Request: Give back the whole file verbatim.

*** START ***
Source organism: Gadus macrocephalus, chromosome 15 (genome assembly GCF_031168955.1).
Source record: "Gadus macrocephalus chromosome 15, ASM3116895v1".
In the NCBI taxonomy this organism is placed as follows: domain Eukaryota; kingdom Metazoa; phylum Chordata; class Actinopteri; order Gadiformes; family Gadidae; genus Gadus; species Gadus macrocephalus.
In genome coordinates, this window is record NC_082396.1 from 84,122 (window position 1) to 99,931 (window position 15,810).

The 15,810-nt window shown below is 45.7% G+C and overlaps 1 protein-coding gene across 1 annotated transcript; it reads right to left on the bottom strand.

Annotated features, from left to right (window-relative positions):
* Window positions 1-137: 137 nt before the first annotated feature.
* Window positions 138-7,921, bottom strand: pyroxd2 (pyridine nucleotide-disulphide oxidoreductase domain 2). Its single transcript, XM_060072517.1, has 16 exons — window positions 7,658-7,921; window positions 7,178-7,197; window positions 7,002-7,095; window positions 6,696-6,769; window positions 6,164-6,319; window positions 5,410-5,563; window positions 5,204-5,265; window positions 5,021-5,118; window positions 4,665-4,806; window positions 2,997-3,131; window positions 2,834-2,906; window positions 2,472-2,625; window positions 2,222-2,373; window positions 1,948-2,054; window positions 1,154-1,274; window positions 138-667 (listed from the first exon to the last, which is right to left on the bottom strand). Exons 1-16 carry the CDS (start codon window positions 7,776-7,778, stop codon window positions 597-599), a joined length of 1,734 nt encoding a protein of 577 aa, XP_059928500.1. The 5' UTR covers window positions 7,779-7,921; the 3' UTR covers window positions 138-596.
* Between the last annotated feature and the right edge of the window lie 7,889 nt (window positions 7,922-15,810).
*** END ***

Source organism: Gadus macrocephalus, chromosome 15 (genome assembly GCF_031168955.1).
Source record: "Gadus macrocephalus chromosome 15, ASM3116895v1".
In the NCBI taxonomy this organism is placed as follows: domain Eukaryota; kingdom Metazoa; phylum Chordata; class Actinopteri; order Gadiformes; family Gadidae; genus Gadus; species Gadus macrocephalus.
In genome coordinates, this window is record NC_082396.1 from 84,122 (window position 1) to 99,931 (window position 15,810).

The 15,810-nt window shown below is 45.7% G+C and overlaps 1 protein-coding gene across 1 annotated transcript; it reads right to left on the bottom strand.

Annotated features, from left to right (window-relative positions):
* Window positions 1-137: 137 nt before the first annotated feature.
* Window positions 138-7,921, bottom strand: pyroxd2 (pyridine nucleotide-disulphide oxidoreductase domain 2). Its single transcript, XM_060072517.1, has 16 exons — window positions 7,658-7,921; window positions 7,178-7,197; window positions 7,002-7,095; window positions 6,696-6,769; window positions 6,164-6,319; window positions 5,410-5,563; window positions 5,204-5,265; window positions 5,021-5,118; window positions 4,665-4,806; window positions 2,997-3,131; window positions 2,834-2,906; window positions 2,472-2,625; window positions 2,222-2,373; window positions 1,948-2,054; window positions 1,154-1,274; window positions 138-667 (listed from the first exon to the last, which is right to left on the bottom strand). Exons 1-16 carry the CDS (start codon window positions 7,776-7,778, stop codon window positions 597-599), a joined length of 1,734 nt encoding a protein of 577 aa, XP_059928500.1. The 5' UTR covers window positions 7,779-7,921; the 3' UTR covers window positions 138-596.
* Between the last annotated feature and the right edge of the window lie 7,889 nt (window positions 7,922-15,810).